Ban for unlicensed taxi drivers

A HUSBAND and wife from Portishead have been prosecuted for running an unlicensed taxi service following two sting operations carried out by council officers.

Michael and Elizabeth Cook, of Forrester Road, have now both been disqualified from driving after appearing in front of North Somerset magistrates on May 10.

An investigation began in December after Mr Cook, aged 54, picked up passengers from Bristol and drove at excessive speeds to avoid a police car before crashing.

He stopped the passengers from calling the emergency services and told them to say they were his friends.

After a complaint was made to North Somerset Council, two council officers ordered a taxi from Cookie’s Cabs / Cars the following day.


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They were told the car would be driven by Mrs Cook but would not have taxi plates on as it was not a proper taxi.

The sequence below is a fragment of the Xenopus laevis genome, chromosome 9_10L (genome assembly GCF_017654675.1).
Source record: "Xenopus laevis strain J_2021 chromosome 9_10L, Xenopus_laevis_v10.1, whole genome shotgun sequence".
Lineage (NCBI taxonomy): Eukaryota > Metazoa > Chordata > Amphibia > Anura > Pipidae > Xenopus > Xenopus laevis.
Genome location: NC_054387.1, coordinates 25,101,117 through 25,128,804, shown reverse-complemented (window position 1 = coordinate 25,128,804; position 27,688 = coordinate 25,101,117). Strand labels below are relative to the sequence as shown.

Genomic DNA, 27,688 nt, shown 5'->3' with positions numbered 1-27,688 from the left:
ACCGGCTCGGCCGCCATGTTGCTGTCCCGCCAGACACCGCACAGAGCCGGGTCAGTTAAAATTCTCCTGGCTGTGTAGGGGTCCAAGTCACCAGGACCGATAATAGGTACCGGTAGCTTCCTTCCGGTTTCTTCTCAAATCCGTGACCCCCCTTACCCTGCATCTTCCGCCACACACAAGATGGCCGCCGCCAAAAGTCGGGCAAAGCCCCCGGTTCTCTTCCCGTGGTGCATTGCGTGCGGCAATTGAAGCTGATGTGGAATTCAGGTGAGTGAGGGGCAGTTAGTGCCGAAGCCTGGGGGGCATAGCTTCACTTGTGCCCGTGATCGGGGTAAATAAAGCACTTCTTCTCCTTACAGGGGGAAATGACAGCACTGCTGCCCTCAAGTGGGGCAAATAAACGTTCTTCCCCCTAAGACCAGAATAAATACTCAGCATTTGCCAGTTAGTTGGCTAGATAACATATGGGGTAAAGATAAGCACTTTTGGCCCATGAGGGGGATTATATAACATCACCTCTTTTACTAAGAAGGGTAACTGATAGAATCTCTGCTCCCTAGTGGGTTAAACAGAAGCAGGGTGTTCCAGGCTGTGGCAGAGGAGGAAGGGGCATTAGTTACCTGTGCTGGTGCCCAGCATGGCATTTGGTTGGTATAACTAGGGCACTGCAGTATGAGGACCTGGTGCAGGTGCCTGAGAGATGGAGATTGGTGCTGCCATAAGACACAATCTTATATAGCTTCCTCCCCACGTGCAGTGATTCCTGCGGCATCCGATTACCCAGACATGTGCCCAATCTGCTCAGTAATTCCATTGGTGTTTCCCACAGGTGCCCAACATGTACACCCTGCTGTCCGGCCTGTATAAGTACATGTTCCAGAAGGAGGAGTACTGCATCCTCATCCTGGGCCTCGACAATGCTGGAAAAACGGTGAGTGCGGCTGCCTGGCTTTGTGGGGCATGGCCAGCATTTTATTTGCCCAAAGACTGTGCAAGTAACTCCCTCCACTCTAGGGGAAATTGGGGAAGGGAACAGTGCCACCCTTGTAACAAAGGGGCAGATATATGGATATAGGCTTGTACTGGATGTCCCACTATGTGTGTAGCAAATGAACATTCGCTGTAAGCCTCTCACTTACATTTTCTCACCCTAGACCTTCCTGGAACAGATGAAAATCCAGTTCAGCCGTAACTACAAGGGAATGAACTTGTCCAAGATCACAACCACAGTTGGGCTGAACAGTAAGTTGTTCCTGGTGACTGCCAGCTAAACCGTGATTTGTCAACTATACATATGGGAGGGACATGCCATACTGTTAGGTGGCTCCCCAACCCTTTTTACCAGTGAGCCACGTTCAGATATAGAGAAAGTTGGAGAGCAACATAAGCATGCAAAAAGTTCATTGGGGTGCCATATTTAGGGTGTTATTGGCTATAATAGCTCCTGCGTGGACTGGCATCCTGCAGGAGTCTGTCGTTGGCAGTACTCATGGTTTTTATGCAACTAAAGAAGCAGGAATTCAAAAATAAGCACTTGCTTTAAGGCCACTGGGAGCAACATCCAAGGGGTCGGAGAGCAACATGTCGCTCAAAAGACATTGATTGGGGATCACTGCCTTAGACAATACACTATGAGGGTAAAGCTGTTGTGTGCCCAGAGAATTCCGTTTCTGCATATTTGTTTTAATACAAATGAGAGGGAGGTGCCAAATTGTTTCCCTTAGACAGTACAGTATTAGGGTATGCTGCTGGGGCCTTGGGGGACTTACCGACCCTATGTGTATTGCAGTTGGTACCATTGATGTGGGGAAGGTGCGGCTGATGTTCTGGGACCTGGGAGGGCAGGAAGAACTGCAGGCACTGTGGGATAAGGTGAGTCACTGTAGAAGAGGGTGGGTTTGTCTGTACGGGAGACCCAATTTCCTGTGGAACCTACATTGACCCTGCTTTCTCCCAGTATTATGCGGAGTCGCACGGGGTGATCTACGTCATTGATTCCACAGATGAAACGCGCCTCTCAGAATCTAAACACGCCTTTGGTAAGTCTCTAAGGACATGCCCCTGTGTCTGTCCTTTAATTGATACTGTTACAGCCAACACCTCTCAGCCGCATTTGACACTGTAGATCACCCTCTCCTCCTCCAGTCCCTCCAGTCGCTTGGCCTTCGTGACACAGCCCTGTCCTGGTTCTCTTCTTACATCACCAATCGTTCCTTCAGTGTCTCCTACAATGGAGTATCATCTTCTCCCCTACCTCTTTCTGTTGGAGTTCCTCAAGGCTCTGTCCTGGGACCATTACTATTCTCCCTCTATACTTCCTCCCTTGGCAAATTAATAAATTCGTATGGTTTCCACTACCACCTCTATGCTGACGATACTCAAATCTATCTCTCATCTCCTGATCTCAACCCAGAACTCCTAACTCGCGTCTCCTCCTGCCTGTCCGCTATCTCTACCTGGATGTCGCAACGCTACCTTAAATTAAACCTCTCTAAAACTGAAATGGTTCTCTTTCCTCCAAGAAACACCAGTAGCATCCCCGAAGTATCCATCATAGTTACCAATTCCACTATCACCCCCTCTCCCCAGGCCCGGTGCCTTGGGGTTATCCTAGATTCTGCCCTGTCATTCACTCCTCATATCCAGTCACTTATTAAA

During their journey, they drove past a police car that began following them. Mrs Cook, aged 66, then said ‘oh no - the cops are behind us’ before telling the officers to say they were her friends.

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The car was pulled over by the police and Mrs Cook eventually admitted she was working as an unlicensed private-hire driver.

During an interview in January, Mr Cook denied running Cookie’s Cabs from his home address but admitted being paid to drive passengers to and from Bristol on December 3. He also admitted asking his wife to do the pick-up the following day.

Despite this, the council continued to receive complaints about Mr Cook’s activities.

On March 4, council officers booked another taxi for �10. Mr Cook told them he was a taxi driver but not licensed. He also said he had no proper insurance.

At court, Mr Cook was disqualified from driving for 18 months, fined �100 and ordered to pay �500 costs and a �15 victim surcharge.

Mrs Cook was disqualified from driving for six months, fined �100 and ordered to pay �200 costs and a �15 victim surcharge.

PC Marion Carrett said: “This illegal operation not only had an effect on other local established businesses but also had wider implications for the public, in particular those who were customers and had their safety risked by the family’s disregard for not obtaining a licence.”

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